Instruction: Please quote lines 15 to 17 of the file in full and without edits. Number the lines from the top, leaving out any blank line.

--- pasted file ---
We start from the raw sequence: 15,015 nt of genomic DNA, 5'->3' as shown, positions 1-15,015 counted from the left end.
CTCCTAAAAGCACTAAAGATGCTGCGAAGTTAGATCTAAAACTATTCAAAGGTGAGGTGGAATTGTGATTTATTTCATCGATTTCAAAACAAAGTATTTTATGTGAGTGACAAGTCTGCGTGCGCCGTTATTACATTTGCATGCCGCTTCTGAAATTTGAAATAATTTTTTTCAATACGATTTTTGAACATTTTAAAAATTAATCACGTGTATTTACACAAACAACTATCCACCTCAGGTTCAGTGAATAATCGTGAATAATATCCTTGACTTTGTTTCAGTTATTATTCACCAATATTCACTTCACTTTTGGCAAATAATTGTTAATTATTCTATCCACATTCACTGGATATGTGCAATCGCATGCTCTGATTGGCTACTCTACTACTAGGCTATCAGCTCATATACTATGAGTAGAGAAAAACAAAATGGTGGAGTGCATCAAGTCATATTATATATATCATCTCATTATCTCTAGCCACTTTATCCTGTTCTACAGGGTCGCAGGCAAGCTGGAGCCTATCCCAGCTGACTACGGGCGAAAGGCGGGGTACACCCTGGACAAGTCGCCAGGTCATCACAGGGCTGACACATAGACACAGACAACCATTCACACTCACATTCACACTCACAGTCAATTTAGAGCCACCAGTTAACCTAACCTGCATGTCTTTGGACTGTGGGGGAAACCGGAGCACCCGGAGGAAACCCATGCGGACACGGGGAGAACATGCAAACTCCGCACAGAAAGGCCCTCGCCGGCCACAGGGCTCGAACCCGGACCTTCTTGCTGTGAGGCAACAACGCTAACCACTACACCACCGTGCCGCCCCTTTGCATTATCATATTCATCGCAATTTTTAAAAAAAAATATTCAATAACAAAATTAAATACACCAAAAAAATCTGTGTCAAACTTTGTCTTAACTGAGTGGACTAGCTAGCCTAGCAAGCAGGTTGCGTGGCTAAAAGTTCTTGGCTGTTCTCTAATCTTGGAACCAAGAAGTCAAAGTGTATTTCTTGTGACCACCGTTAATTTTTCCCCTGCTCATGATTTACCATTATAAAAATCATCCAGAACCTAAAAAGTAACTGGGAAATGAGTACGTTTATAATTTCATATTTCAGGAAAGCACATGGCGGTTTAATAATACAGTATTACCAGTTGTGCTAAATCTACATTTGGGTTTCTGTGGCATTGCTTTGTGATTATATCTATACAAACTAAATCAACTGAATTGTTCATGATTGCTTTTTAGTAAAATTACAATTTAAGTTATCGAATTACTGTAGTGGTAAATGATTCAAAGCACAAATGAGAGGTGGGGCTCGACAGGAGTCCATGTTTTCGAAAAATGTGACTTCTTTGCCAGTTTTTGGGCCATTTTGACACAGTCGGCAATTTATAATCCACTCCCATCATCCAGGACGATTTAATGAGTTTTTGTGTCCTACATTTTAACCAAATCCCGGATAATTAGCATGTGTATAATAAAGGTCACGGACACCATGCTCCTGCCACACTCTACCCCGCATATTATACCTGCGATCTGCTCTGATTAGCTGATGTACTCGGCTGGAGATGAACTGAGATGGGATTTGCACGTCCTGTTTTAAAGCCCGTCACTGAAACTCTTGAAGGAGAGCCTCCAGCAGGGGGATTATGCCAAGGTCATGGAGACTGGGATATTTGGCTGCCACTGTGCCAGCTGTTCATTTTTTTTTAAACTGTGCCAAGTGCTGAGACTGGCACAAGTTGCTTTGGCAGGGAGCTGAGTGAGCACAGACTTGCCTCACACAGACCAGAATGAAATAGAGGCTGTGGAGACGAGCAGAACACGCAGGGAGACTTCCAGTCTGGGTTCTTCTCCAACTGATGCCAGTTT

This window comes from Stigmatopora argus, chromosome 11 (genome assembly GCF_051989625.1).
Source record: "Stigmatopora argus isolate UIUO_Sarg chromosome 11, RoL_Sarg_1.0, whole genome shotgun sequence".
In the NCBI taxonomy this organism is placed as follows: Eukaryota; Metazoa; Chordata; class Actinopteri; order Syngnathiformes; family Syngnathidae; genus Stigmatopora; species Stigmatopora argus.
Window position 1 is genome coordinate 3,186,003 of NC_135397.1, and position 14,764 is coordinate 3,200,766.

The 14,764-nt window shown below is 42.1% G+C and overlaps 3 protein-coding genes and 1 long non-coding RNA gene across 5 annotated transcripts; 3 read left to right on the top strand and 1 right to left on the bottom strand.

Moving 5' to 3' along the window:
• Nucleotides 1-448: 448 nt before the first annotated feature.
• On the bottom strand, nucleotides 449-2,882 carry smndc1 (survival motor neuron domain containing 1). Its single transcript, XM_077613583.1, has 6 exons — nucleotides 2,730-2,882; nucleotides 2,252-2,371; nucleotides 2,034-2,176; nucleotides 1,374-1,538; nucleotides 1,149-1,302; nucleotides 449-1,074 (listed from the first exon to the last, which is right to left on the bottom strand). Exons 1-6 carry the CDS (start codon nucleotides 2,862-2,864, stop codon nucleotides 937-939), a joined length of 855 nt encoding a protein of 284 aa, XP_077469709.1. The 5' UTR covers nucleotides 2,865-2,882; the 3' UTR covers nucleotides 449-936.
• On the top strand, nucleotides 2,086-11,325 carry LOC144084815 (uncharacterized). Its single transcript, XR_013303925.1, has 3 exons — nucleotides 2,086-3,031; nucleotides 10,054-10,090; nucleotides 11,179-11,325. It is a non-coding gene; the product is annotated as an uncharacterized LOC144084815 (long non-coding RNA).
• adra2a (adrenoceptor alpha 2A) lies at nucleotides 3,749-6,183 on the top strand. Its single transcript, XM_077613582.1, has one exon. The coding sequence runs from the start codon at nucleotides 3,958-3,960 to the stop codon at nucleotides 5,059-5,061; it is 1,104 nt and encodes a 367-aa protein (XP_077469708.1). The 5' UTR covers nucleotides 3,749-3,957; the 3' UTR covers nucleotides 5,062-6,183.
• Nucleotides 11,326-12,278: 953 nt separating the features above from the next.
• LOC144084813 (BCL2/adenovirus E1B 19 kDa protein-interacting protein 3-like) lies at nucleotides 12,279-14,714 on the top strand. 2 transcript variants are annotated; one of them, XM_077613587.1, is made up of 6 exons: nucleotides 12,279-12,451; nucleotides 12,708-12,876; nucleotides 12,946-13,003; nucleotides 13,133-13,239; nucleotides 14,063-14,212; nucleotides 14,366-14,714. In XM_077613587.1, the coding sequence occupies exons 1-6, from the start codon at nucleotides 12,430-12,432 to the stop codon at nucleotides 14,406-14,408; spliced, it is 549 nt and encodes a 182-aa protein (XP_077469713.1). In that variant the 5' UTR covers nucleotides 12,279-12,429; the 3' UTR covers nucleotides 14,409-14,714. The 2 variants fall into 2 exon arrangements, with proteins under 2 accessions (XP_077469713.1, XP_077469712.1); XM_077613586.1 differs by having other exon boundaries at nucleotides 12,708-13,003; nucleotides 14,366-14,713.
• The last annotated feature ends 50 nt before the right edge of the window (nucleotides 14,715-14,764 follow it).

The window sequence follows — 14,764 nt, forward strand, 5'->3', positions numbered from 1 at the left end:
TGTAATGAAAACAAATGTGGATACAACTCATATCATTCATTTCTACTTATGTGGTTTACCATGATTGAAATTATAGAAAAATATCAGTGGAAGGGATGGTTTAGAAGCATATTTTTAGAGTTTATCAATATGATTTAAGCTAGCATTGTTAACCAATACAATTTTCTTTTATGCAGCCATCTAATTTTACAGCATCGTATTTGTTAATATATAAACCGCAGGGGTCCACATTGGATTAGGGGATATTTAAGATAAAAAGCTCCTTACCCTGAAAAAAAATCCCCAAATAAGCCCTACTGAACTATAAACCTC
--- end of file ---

• The last annotated feature ends 50 nt before the right edge of the window (nucleotides 14,715-14,764 follow it).

The window sequence follows — 14,764 nt, forward strand, 5'->3', positions numbered from 1 at the left end:
TGTAATGAAAACAAATGTGGATACAACTCATATCATTCATTTCTACTTATGTGGTTTACCATGATTGAAATTATAGAAAAATATCAGTGGAAGGGATGGTTTAGAAGCATATTTTTAGAGTTTATCAATATGATTTAAGCTAGCATTGTTAACCAATACAATTTTCTTTTATGCAGCCATCTAATTTTACAGCATCGTATTTGTTAATATATAAACCGCAGGGGTCCACATTGGATTAGGGGATATTTAAGATAAAAAGCTCCTTACCCTGAAAAAAAATCCCCAAATAAGCCCTACTGAACTATAAACCTC